One email at the end of the month containing ideas on mastering your craft and yourself. Subscribe

Philosophy

Seneca On Avoiding Mass Crowds

senecaWe are hardwired to conform. It only takes a small group to influence us to align our decisions, attitude, and biases accordingly. But conformity, viewing it through the lens of human nature and survival, makes sense: it provides a sense of community, dispels loneliness, and allows us to develop relationships; it champions the many important facets of life.

But with anything, balance is key.

Seneca, in Letters From a Stoic, advises us to be mindful of mass crowds:

Let me give you, though, this one piece of advice: refrain from following the example of those whose craving is for attention, not their own improvement, by doing certain things which are calculated to give rise to comment on your appearance or way of living generally.

Perhaps, as one of the many millions millennials, I can tell you firsthand that this behavior has run rampant. There are plenty of people disguising themselves as something else because ultimately what they lack is attention, appreciation, or a sense of belonging. I don’t point this out to criticize—I was one of them many years ago—but to show that this is what a culture can create by fetishizing the news, worshipping celebrities, and, in my sincere opinion, having an outdated education system where bullying and shame prevail over learning, connecting, and innovating.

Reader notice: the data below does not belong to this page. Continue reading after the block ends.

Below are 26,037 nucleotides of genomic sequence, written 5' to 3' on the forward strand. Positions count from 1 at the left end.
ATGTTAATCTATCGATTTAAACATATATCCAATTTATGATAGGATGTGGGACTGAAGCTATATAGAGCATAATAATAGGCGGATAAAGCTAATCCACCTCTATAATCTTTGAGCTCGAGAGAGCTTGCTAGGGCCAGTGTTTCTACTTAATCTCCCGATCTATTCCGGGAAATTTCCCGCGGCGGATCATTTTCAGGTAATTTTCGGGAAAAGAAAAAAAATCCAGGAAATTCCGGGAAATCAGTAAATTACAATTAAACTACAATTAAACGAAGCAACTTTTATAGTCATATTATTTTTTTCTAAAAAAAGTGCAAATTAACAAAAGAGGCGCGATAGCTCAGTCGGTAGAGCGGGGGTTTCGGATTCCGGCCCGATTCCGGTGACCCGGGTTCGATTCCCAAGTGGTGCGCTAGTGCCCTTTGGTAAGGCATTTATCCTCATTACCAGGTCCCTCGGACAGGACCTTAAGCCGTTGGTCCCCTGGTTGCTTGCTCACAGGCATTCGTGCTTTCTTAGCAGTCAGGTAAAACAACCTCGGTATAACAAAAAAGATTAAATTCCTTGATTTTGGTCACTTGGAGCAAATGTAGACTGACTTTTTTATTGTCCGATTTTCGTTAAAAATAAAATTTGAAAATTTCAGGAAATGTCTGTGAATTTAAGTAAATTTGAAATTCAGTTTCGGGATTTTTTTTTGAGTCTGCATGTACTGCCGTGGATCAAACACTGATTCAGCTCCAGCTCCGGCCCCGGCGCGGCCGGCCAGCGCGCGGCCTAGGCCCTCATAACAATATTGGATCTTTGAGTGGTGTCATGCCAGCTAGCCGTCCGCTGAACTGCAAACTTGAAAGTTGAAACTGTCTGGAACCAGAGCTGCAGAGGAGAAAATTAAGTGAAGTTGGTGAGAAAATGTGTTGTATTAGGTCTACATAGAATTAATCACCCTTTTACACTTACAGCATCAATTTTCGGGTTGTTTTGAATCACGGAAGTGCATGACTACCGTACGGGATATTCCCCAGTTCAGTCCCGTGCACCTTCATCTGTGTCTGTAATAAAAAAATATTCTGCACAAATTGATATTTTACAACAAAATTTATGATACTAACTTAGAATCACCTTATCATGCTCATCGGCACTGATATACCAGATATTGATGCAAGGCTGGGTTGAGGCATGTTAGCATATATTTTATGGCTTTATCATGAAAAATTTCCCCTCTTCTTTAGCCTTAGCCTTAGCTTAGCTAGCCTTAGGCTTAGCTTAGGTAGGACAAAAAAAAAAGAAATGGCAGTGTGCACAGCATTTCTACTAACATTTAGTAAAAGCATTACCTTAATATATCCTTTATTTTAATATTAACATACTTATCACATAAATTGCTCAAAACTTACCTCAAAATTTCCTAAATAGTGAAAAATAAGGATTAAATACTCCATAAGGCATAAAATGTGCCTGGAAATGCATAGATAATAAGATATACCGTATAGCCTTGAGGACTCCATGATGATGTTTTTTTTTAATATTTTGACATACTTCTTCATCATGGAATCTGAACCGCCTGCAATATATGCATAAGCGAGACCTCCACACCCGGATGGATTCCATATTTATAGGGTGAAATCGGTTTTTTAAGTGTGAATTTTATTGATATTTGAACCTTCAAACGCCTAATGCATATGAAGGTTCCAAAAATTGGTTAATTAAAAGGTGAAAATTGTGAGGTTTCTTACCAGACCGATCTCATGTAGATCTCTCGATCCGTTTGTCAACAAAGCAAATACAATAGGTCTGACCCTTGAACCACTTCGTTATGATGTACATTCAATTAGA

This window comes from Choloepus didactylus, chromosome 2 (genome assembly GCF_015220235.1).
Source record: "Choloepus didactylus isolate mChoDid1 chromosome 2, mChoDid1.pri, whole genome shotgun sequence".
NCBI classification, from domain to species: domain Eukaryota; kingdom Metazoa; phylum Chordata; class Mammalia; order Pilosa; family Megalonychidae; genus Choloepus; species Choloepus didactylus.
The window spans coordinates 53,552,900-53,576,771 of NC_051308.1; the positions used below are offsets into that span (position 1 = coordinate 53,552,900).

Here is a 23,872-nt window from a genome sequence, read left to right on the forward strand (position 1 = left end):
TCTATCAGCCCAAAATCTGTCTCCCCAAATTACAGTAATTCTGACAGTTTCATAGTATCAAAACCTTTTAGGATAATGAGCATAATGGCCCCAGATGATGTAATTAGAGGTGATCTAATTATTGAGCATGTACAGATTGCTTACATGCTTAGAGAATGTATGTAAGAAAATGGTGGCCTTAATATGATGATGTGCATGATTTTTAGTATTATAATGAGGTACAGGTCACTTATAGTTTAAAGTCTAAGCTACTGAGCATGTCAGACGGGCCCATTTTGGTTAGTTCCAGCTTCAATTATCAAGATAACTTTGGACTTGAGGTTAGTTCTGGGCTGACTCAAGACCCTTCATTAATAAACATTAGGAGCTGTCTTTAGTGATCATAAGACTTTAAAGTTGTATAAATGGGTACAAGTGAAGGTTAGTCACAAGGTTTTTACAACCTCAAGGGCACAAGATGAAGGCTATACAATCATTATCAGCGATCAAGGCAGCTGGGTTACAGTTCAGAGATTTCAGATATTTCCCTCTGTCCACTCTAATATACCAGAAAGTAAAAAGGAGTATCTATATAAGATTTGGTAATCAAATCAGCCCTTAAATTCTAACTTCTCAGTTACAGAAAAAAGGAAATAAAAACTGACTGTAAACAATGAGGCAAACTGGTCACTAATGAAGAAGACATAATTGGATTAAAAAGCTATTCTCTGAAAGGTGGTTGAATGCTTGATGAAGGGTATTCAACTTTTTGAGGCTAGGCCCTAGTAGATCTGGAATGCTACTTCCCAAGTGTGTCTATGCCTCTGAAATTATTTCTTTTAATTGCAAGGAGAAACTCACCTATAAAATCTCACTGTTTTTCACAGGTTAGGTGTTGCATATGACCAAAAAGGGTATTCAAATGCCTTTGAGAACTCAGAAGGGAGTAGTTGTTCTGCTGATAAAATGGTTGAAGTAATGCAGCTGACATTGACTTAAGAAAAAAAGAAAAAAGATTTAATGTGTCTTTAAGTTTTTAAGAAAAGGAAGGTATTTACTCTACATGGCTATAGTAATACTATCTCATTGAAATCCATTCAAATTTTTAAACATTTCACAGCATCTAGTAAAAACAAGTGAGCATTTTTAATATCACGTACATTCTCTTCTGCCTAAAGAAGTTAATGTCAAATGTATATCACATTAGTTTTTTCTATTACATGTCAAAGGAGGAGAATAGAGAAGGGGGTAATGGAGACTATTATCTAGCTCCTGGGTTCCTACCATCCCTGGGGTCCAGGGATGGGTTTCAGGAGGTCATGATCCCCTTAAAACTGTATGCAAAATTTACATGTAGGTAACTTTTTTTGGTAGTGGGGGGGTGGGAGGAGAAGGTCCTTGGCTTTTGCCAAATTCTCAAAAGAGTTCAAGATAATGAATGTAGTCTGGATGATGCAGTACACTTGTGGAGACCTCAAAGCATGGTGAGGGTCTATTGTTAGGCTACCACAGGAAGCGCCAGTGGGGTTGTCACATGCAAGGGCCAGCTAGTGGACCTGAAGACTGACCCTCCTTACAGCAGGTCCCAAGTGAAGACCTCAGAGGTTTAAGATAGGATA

But back to mass crowds.

Seneca talks about how to dress, and states that “Inwardly everything should be different but our outward face should conform with the crowd.” He says this so we don’t escape the conventions of society [emphasis by me]:

We should not keep silver plate with inlays of solid gold, but at the same time we should not imagine that doing without gold and silver is proof that we are leading the simple life. Let our aim be a way of life not diametrically opposed to, but better than that of the mob. Otherwise we shall repel and alienate the very people whose reform we desire; we shall make them, moreover, reluctant to imitate us in anything for fear they may have to imitate us in everything. The first thing philosophy promises us is the feeling of fellowship, of belonging to mankind and being members of a community; being different will mean abandoning that manifesto.

Seneca’s timeless and timely wisdom is based on a deep understanding of human nature, life, community, and how to ultimately be a better citizen, friend, and person.

— PAUL JUN